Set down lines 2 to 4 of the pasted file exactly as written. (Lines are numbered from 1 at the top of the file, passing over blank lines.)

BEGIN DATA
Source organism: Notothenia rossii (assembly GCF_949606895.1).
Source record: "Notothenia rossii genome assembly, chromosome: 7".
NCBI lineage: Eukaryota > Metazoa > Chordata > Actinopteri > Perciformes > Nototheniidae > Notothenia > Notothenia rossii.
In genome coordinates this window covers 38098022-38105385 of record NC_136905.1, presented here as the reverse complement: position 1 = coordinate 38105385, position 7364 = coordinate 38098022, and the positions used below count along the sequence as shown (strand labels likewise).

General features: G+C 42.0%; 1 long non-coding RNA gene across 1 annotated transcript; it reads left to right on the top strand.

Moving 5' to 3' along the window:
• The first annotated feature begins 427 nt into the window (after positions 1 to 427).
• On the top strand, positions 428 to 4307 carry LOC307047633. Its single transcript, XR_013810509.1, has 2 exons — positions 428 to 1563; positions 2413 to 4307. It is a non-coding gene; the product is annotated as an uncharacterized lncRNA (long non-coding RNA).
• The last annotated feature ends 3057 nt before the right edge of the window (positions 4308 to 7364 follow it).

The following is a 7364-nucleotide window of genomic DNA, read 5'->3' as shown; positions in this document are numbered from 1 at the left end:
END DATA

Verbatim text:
Source record: "Notothenia rossii genome assembly, chromosome: 7".
NCBI lineage: Eukaryota > Metazoa > Chordata > Actinopteri > Perciformes > Nototheniidae > Notothenia > Notothenia rossii.
In genome coordinates this window covers 38098022-38105385 of record NC_136905.1, presented here as the reverse complement: position 1 = coordinate 38105385, position 7364 = coordinate 38098022, and the positions used below count along the sequence as shown (strand labels likewise).